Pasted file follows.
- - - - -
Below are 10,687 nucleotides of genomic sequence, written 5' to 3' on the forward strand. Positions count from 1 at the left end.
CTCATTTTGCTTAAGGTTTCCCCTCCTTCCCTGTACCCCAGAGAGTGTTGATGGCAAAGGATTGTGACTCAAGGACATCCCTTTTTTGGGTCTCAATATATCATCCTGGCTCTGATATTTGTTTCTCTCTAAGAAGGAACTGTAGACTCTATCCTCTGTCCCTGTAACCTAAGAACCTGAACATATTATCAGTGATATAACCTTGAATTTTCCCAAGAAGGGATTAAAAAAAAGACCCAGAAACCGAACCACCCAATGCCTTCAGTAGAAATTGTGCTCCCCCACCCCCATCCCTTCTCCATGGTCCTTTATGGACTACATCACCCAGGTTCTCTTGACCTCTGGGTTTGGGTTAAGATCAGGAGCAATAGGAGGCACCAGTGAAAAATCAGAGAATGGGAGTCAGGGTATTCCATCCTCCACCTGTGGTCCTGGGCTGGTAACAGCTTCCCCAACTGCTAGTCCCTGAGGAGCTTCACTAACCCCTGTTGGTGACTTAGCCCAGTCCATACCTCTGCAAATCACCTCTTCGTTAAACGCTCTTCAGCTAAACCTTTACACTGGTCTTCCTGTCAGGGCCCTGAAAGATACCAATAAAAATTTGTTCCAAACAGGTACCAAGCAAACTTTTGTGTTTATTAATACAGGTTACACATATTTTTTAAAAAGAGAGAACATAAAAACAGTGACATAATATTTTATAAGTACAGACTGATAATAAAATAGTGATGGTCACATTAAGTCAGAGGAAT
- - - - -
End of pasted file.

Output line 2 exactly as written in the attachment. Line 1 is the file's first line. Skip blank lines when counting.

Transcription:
CTCATTTTGCTTAAGGTTTCCCCTCCTTCCCTGTACCCCAGAGAGTGTTGATGGCAAAGGATTGTGACTCAAGGACATCCCTTTTTTGGGTCTCAATATATCATCCTGGCTCTGATATTTGTTTCTCTCTAAGAAGGAACTGTAGACTCTATCCTCTGTCCCTGTAACCTAAGAACCTGAACATATTATCAGTGATATAACCTTGAATTTTCCCAAGAAGGGATTAAAAAAAAGACCCAGAAACCGAACCACCCAATGCCTTCAGTAGAAATTGTGCTCCCCCACCCCCATCCCTTCTCCATGGTCCTTTATGGACTACATCACCCAGGTTCTCTTGACCTCTGGGTTTGGGTTAAGATCAGGAGCAATAGGAGGCACCAGTGAAAAATCAGAGAATGGGAGTCAGGGTATTCCATCCTCCACCTGTGGTCCTGGGCTGGTAACAGCTTCCCCAACTGCTAGTCCCTGAGGAGCTTCACTAACCCCTGTTGGTGACTTAGCCCAGTCCATACCTCTGCAAATCACCTCTTCGTTAAACGCTCTTCAGCTAAACCTTTACACTGGTCTTCCTGTCAGGGCCCTGAAAGATACCAATAAAAATTTGTTCCAAACAGGTACCAAGCAAACTTTTGTGTTTATTAATACAGGTTACACATATTTTTTAAAAAGAGAGAACATAAAAACAGTGACATAATATTTTATAAGTACAGACTGATAATAAAATAGTGATGGTCACATTAAGTCAGAGGAAT